Jump into a new digital world … a decentralised, dematerialised living space … why the “metaverse” is more than hype and games

December 17, 2021

The metaverse is a digital world. Hugely hyped, but also with incredible potential.

Think how we engaged with the internet from the edge, interacting with a connected world from the remoteness of our screens. Instead the metaverse enables us to jump into that world, a 3D digital space where we are immersed in a virtual reality with the help of VR and AR, interacting with real people, with human experiences, and connecting to our real world.

Digital engagement has evolved from text to image to video. And this is the next step. Instead of searching and bringing selected world’s to us, we can go out and explore, we interact with other environments and other people, we socialise and work.

Just like Second Life sought to achieve two decades ago, we build our own digital identities, in the form of an avatar – our digital self. We can project our own image, or of our choice, select desired fashion, hang out in places and with people we like, engage in experiences from music concerts to educational experiences. Maybe do what we never could or would in the real world.

Tech companies are key to shaping these new environments, although gaming companies have been key to drive the early applications. GenZ are the early adaptors, shaping how they live their lives, priorities and aspirations, influences and outlooks. Why go to a rock concert, watch a sports game, go shopping, when you can jump into any of those spaces, instantly, on demand?

Examples of “metaverse builders” include:

  • Meta … Facebook rebranded as Meta to “bring the metaverse to life” having acquired VR company Oculus in 2014. At its Connect 2021, it unveiled Horizon Home, your home base in the metaverse, and Quest, a collaborative workspace.
  • Microsoft … Mesh allows people in different locations to join collaborative holographic experiences with the tools of Teams. Users can join as a customized avatar of themselves and build immersive spaces to meet and collaborate.
  • Fortnite … gamers play games, but also interact with adjacent environments and events – music, sport, cafes, resorts.  It recently launched “Party Worlds”, 3D spaces designed solely for players to hang out and socialise with friends.
  • Roblex … another gaming platform with many fashion collaborations. Vans created an interactive store where users can customize sneakers and attend virtual concerts.
  • Decentraland … an example of a metaverse  environment beyond gaming – a plot of “real estate” similar to a New York townhouse recently sold for €2.1 million demonstrating the desirability of presence in a virtual world.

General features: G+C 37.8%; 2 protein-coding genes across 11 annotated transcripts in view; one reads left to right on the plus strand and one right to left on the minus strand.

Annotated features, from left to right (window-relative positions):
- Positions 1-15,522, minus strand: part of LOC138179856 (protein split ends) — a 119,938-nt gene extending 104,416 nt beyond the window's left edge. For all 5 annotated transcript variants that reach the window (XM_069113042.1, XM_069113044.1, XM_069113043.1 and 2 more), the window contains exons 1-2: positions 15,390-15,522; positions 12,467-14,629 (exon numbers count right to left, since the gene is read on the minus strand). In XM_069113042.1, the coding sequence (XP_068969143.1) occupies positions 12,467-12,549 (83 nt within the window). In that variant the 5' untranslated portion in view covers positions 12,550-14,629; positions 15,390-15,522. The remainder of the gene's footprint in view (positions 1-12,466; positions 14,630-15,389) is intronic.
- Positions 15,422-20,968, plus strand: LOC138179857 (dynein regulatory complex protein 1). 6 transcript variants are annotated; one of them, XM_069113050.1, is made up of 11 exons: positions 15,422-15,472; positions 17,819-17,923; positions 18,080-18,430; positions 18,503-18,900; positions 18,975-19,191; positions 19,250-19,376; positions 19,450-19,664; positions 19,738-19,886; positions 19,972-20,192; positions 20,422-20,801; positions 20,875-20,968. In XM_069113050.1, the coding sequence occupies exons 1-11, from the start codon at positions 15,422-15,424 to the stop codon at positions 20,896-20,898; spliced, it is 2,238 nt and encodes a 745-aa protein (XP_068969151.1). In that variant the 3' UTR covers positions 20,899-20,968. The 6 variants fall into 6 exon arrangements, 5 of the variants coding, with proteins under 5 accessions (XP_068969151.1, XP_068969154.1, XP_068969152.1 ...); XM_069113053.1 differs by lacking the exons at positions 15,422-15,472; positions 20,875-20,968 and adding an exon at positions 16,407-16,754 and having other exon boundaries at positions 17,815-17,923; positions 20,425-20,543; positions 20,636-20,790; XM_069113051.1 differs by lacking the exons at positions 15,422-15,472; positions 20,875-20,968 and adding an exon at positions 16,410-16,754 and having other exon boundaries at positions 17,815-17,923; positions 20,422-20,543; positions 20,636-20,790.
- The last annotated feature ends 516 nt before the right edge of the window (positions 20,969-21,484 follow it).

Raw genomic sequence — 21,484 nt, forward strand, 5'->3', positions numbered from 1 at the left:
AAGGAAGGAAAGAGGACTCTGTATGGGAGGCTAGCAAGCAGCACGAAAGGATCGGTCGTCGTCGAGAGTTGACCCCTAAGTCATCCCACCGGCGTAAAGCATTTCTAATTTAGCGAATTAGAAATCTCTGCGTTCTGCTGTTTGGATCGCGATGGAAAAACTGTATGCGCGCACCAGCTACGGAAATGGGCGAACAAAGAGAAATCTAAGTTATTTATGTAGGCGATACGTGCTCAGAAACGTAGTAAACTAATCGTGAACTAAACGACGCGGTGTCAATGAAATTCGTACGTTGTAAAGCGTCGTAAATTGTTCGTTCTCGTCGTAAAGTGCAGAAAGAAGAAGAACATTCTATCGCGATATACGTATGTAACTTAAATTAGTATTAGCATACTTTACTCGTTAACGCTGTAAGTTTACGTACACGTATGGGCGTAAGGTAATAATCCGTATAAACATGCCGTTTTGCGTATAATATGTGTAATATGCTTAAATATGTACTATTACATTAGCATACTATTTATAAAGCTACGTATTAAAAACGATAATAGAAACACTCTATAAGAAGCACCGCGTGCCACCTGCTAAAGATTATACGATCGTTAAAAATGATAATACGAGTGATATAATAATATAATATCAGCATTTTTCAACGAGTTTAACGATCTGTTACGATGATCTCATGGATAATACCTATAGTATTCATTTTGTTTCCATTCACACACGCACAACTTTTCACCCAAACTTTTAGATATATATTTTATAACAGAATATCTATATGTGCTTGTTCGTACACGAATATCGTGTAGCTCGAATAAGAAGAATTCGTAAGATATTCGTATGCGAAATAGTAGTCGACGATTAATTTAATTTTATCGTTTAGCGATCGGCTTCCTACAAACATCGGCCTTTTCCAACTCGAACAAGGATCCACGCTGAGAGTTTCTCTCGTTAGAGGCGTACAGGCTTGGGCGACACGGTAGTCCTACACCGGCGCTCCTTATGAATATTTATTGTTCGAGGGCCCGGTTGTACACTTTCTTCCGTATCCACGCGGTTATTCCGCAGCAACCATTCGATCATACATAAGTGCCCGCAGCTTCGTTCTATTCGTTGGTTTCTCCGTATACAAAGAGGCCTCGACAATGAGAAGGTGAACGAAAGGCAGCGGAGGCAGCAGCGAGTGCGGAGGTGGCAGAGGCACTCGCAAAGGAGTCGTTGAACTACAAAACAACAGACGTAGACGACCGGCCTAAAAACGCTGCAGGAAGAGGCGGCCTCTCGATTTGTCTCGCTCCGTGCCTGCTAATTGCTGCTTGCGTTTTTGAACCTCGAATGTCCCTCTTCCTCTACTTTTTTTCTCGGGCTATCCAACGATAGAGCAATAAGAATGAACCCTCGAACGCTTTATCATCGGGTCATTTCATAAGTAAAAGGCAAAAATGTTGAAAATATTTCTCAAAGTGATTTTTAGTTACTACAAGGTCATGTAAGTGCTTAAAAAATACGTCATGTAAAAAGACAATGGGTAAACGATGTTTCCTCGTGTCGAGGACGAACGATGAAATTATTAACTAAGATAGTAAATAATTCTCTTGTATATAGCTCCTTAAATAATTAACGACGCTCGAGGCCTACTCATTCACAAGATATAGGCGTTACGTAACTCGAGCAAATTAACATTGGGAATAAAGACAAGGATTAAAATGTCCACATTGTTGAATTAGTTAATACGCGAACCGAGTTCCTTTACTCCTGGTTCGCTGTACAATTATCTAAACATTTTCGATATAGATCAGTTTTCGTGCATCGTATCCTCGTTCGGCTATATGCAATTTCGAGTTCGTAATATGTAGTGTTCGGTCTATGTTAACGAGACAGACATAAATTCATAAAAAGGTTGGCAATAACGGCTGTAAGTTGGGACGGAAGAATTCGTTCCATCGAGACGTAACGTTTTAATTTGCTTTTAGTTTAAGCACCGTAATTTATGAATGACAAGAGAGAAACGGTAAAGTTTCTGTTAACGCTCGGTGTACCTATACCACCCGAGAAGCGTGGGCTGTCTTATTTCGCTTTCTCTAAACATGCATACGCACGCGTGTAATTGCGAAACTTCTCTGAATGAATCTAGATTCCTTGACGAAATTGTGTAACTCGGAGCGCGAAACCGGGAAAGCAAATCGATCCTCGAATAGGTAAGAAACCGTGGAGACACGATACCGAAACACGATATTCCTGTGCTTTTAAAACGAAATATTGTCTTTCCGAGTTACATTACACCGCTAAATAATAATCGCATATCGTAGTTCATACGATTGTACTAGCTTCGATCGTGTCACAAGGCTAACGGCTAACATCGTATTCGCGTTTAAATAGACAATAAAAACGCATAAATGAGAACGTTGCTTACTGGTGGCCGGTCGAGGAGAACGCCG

• The Dematerialised … a digital marketplace where customers to purchase digital fashion assets as NFTs that they can currently port into selected games, including Sansar, VR Chat and Decentraland.

Brands that seek to engage with GenZ, immersed in their digital worlds of Fortnite or FIFA, are waking up to the need to go to these consumers, rather than hoping that they will come to them – to the old models of physical stores, malls and even internet platforms. Brands need to go to their new audiences, and engage in their new contexts.

Examples of “metaverse brands” include:

  • Gucci … the luxury fashion brand created Gucci Garden as a virtual representation of Gucci flagship stores, Gucci Museum in Florence, and more. Users explore current and past ranges, play games, buy virtual items, and exchange them for real.
  • Nike … a partnership with Roblex enabled it to create a free virtual playspace called Nikeland.  the Jordan brand created Jumpman Zone with Fortnite, and Nike also acquired RTFKT, a virtual sneaker brand.
  • H&M … 11 pieces from its vegan Co-Exist Story collection have been recreated in virtual form to be showcased on Animal Crossing. Gamers can also virtually download the clothes at the Able Sisters shop.
  • Ralph Lauren … browse and try on limited-edition digital clothing in virtual Polo Shops on Roblox – interact socially, enjoy ice skating, drink hot chocolate, roast marshmallows – plus there’s a treasure hunt game, with bonus items every week.
  • Dyson … the tech brand has created Demo VR, advanced virtual reality technology that enables customers to test out products, such as its hairdryer and Airwrap styler, in the comfort of their own home using an Oculus headset.
  • NFL … American football has embraced the virtual gaming world in a big way, creating Avatar-playing versions of real life franchises, enabling users to immerse themselves in games as spectators or players, and compete globally.
  • BTS … the Korean super band have joined the likes of Ariana Grande, Travis Scott, and many other musicians in launching new albums, and delivering concerts, primarily online. Fortnite is becoming the new rock stadium of the world.

Of course “metaverse” is probably the most overhyped word in technology and brands right now, but it has enormous potential too. Balenciago’s CEO Cédric Charbit recently told me “the useability of the metaverse for many brands is not yet practical, at least in financial returns, but that’s making gigantic steps every day, and its potential is obvious, awesome and real.”

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